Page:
China's growing pessimism over relations with the United States has Beijing preparing for a war it would rather not fight, according to an assessment by a top U.S. defense intelligence official.
The head of the Defense Intelligence Agency (DIA) China Mission Group on Tuesday warned that the U.S. and China are likely entering an "increasingly confrontational period," with Beijing ever more willing to assert itself in multiple ways.
"It'll manifest itself pretty much across the spectrum – every warfighting domain in every sphere of diplomatic, informational, economic, commercial," the DIA's Doug Wade told a webinar hosted by the nonpartisan Intelligence and National Security Alliance (INSA).
President Xi Jinping and other top officials in the Chinese Communist Party see the U.S. "as keeping China from achieving its rightful place as a world leader," Wade added, cautioning that Beijing's behavior in the South China Sea and toward Taiwan will be telling.
"China doesn't want to start a fight with us over Taiwan," he said, adding, "They will if they have to … they haven't ruled it out."
Wade's comments come just days after top U.S. intelligence officials told lawmakers to be wary of the Chinese government's aspirations on the world stage.
"I would never underestimate the ambition of the current Chinese leadership," CIA Director William Burns said when asked about how far Xi and other top officials are willing to go to ensure reunification with Taiwan.
A day earlier, Director of National Intelligence Avril Haines said Xi and other leaders would be willing to risk conflict despite having concluded Beijing "benefits most from preventing a spiraling of tensions and by preserving stability in its relationship with the United States."
"The CCP is increasingly convinced that it can only [achieve its goals] at the expense of U.S. power and influence," she added.
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The DIA's Wade said Tuesday some of the first signs of a looming military confrontation in Taiwan "could probably start well below the threshold of a conflict."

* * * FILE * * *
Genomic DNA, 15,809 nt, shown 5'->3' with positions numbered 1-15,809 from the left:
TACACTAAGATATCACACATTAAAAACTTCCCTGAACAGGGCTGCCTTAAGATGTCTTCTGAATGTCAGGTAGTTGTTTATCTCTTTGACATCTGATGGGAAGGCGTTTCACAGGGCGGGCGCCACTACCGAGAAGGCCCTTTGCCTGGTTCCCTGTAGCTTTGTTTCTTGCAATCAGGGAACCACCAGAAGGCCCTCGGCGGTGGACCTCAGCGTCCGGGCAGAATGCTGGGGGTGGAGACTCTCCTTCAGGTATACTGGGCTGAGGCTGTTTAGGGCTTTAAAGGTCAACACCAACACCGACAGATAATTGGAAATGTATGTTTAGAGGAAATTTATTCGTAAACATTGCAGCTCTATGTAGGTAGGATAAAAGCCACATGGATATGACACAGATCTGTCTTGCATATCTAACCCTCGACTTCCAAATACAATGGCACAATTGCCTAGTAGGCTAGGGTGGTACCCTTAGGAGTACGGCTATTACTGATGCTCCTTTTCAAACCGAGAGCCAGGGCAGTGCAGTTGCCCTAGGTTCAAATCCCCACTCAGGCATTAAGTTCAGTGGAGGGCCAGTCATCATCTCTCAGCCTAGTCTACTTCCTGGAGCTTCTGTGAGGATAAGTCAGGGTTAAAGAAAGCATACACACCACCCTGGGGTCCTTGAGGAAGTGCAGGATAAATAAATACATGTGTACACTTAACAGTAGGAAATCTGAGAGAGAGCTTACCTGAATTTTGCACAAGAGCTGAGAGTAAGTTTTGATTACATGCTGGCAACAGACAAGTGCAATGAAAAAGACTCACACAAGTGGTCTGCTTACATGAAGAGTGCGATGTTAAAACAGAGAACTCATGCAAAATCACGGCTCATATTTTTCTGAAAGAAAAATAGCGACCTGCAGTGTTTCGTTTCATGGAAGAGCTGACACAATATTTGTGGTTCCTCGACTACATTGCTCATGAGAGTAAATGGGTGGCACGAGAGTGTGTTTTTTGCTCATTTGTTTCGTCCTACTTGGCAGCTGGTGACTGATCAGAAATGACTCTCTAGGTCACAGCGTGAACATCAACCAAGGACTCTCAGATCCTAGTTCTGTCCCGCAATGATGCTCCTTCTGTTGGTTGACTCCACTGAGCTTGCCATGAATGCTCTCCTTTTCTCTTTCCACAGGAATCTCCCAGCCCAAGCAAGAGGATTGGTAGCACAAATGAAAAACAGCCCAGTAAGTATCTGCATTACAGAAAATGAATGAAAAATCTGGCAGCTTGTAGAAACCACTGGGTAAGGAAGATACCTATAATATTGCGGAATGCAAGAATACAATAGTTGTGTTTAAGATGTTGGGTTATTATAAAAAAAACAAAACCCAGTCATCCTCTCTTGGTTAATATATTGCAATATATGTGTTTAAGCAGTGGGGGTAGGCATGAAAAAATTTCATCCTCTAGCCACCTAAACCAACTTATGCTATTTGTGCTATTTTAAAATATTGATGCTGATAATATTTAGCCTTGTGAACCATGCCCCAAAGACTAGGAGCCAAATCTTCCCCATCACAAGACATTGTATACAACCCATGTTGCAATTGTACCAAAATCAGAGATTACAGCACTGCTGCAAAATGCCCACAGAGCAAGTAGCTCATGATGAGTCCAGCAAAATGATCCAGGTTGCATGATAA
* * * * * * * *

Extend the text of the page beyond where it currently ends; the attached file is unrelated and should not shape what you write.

"It would probably include a wide variety of activities, starting with things like cyber, including things like blockade or increasing violations of Taiwan's air defense zone and Taiwan's territorial areas, encroachment by naval forces," he said.
China's military could also pursue efforts to keep the U.S. from providing critical support to Taiwanese forces as it has done with Ukraine.
"China's development of its what you want to maybe call anti-access or area-denial, its ability to push the United States and its allies sort of militarily away from the fight, those things worry me a lot," Wade said.
The Chinese military could also seek to challenge the U.S. in space.
New space race
"China sees space as a potential vulnerability for the United States," Wade said, calling Beijing's space program, "second only to the United States."
"There's a variety of space and counter space assets or capabilities in China that worry us a lot," he added. "Whether you're talking about ground-based interceptors, in-orbit things, electronic warfare."
"They accept the fact that we use space quite effectively in our military operations and our military capabilities, and China wants to be able to dominate that domain just as they are working to dominate pretty much every other military war-fighting domain."
Another top DIA official warned Friday that China is already leading the world in the development of hypersonic weapons.
"While both China and Russia have conducted numerous successful tests of hypersonic weapons and have likely fielded operational systems, China is leading Russia in both supporting infrastructure and numbers of systems," DIA chief scientist for science and technology Paul Freisthler told lawmakers.
Unlike ballistic missiles, which fly at hypersonic speeds but travel along a set trajectory, hypersonic weapons are highly maneuverable despite flying at Mach 5, or five times the speed of sound.
The U.S. has been developing a range of hypersonic weapons, but officials say all of them are still in testing or development.